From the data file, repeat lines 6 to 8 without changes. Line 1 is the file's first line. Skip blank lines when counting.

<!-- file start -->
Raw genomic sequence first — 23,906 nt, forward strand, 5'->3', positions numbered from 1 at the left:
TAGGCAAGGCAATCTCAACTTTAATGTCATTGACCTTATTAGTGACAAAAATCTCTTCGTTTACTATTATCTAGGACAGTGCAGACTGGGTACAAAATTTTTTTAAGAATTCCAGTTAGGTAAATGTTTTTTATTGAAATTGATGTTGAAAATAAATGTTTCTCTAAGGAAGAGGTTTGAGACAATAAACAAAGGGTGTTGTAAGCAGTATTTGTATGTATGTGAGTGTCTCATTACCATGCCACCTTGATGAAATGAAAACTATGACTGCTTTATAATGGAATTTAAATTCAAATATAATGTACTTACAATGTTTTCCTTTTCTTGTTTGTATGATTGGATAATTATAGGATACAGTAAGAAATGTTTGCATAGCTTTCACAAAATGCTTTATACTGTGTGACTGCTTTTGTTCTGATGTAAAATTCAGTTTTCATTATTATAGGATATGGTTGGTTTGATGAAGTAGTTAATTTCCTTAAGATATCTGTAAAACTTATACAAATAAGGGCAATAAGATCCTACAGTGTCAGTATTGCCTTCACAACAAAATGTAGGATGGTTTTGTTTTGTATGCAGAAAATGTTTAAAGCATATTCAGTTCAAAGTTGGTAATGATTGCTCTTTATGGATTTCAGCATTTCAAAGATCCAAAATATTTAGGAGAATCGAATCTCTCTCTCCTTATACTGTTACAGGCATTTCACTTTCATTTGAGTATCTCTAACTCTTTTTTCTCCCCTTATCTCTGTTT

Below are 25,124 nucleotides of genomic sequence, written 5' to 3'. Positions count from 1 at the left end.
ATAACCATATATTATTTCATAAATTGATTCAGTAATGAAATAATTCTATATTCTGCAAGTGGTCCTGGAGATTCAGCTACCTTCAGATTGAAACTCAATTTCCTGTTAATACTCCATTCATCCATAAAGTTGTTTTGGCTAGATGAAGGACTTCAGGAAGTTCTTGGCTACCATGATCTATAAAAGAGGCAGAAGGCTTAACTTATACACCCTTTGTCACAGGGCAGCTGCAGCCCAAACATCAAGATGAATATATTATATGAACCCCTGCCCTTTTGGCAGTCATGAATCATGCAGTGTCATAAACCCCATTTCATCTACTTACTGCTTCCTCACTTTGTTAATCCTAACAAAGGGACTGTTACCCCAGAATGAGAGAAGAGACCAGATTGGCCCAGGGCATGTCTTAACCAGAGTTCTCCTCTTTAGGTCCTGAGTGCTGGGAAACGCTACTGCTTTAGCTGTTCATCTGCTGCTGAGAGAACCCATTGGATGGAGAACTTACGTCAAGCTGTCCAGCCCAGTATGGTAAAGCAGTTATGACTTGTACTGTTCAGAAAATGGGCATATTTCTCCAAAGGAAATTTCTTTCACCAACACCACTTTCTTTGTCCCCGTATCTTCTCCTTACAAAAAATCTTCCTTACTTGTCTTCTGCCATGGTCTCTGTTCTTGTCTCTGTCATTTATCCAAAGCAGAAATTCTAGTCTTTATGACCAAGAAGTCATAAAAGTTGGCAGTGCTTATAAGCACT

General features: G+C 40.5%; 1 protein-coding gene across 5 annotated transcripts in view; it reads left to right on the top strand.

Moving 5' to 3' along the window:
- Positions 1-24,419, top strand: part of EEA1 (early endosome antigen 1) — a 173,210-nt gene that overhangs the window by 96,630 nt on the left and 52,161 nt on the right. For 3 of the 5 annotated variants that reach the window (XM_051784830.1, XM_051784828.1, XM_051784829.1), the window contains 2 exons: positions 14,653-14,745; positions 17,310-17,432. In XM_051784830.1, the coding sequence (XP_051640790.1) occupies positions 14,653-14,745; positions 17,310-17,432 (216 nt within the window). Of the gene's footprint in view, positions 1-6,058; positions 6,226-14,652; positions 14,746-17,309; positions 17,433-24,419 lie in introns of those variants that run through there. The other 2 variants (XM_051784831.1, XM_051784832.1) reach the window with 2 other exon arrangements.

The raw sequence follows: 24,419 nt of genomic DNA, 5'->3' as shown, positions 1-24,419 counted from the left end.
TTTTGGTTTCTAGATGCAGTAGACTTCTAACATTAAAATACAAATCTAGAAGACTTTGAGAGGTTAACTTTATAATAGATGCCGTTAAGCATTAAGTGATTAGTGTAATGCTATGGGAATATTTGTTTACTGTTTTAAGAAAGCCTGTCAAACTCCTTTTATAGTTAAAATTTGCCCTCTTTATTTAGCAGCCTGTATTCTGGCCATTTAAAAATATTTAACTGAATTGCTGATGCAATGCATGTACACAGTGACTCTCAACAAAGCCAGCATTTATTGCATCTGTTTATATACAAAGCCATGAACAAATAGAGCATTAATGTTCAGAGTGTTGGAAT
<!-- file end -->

Moving 5' to 3' along the window:
- Positions 1-24,419, top strand: part of EEA1 (early endosome antigen 1) — a 173,210-nt gene that overhangs the window by 96,630 nt on the left and 52,161 nt on the right. For 3 of the 5 annotated variants that reach the window (XM_051784830.1, XM_051784828.1, XM_051784829.1), the window contains 2 exons: positions 14,653-14,745; positions 17,310-17,432. In XM_051784830.1, the coding sequence (XP_051640790.1) occupies positions 14,653-14,745; positions 17,310-17,432 (216 nt within the window). Of the gene's footprint in view, positions 1-6,058; positions 6,226-14,652; positions 14,746-17,309; positions 17,433-24,419 lie in introns of those variants that run through there. The other 2 variants (XM_051784831.1, XM_051784832.1) reach the window with 2 other exon arrangements.

The raw sequence follows: 24,419 nt of genomic DNA, 5'->3' as shown, positions 1-24,419 counted from the left end.